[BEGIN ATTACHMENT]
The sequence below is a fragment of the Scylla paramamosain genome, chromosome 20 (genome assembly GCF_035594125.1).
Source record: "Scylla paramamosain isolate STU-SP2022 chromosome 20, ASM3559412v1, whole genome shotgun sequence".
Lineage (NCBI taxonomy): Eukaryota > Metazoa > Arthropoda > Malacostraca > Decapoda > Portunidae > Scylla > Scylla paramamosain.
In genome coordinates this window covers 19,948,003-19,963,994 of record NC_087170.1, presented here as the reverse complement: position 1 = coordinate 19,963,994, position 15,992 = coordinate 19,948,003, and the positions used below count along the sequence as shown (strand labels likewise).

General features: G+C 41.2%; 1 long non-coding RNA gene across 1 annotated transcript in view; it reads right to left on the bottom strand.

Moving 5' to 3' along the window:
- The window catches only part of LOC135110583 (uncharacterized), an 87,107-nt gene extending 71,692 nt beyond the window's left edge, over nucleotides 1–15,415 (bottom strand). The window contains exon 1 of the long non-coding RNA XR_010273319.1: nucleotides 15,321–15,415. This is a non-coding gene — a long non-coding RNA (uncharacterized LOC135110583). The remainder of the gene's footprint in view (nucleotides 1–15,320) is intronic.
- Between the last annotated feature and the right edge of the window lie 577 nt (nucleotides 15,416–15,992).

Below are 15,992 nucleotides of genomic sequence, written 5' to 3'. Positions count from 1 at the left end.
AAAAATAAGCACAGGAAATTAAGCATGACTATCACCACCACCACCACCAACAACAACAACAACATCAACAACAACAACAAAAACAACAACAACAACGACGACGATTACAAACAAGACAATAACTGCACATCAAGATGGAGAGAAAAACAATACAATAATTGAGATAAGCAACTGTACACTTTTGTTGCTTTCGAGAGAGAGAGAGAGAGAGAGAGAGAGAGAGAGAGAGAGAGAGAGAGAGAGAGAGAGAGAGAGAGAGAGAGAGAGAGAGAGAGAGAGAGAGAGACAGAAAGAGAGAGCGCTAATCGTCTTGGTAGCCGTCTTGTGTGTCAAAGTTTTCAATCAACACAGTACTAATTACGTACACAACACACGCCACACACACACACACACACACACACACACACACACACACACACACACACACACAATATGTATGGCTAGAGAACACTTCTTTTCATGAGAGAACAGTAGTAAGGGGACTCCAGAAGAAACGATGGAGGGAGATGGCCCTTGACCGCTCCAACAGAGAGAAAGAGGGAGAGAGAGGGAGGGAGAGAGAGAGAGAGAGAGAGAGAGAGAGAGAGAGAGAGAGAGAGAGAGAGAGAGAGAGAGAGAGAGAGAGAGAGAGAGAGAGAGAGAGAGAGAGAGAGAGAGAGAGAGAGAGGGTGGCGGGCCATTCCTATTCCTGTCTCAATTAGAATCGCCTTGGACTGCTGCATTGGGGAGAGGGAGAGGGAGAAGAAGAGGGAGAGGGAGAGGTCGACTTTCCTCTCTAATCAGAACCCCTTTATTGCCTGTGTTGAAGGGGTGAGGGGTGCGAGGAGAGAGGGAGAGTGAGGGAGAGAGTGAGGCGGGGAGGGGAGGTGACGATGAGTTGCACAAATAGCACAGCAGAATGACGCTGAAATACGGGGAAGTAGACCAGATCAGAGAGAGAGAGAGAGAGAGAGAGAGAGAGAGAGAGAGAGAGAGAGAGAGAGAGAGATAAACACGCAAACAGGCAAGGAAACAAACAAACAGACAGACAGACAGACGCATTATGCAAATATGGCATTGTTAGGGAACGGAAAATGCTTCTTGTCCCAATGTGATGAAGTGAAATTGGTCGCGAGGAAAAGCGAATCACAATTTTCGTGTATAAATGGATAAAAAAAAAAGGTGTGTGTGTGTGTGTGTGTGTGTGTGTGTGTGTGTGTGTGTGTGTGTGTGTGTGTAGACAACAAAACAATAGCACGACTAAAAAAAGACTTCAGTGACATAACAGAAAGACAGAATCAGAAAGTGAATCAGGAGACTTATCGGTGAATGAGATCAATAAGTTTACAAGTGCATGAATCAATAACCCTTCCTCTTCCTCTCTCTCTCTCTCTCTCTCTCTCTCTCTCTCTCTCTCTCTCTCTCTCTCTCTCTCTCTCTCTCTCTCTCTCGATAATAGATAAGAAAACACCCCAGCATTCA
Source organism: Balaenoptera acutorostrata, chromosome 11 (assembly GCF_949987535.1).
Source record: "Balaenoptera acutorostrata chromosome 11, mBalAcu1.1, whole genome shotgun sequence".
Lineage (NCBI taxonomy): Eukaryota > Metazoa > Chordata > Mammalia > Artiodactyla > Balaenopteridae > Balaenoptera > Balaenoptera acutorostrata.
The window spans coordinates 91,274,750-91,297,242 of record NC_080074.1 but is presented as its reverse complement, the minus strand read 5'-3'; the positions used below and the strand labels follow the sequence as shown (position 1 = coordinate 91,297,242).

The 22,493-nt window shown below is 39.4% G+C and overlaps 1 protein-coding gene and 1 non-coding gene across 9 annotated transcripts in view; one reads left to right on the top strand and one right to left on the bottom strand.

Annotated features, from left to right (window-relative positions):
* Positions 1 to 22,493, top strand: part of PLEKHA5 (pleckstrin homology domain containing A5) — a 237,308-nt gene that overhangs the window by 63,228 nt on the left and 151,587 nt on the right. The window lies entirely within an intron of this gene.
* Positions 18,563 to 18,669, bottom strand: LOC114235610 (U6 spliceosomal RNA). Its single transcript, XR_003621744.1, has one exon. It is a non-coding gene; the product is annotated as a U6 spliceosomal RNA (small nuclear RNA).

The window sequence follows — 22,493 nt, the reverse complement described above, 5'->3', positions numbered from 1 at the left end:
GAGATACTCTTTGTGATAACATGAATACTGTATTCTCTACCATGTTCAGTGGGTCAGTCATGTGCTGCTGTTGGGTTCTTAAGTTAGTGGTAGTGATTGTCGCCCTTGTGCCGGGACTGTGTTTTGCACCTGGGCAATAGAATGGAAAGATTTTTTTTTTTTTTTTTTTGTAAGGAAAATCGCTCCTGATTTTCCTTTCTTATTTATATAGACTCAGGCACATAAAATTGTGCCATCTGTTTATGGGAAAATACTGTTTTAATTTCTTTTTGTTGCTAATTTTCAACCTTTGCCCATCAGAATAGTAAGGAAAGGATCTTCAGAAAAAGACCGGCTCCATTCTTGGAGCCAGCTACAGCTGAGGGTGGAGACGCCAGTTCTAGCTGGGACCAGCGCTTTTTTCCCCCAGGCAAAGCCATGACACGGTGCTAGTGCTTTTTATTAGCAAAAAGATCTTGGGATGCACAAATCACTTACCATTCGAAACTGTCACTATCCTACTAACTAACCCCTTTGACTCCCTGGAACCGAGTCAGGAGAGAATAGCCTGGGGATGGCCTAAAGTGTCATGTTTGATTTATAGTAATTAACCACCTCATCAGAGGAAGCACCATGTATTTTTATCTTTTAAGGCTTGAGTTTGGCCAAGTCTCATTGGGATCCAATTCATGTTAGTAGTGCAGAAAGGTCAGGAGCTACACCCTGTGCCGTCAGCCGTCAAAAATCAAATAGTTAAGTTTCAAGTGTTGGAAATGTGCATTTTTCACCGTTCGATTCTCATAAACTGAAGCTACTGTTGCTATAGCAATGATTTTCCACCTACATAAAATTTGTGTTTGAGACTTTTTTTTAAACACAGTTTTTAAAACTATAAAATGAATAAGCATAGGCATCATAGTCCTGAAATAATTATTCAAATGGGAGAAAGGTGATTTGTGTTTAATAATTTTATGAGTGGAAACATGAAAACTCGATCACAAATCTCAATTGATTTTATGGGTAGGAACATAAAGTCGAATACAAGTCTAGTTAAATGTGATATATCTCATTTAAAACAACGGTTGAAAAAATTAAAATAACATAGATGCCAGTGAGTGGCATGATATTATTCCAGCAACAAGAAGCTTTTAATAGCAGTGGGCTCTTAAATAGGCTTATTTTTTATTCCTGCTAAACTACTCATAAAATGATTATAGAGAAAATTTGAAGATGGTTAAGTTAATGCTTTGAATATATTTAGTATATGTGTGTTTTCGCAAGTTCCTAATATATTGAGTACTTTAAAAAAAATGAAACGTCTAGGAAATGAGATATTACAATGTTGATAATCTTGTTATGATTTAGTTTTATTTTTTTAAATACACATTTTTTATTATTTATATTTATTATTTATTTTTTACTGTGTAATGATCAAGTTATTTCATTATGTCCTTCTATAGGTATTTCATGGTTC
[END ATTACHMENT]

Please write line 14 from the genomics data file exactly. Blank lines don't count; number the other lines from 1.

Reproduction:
The window spans coordinates 91,274,750-91,297,242 of record NC_080074.1 but is presented as its reverse complement, the minus strand read 5'-3'; the positions used below and the strand labels follow the sequence as shown (position 1 = coordinate 91,297,242).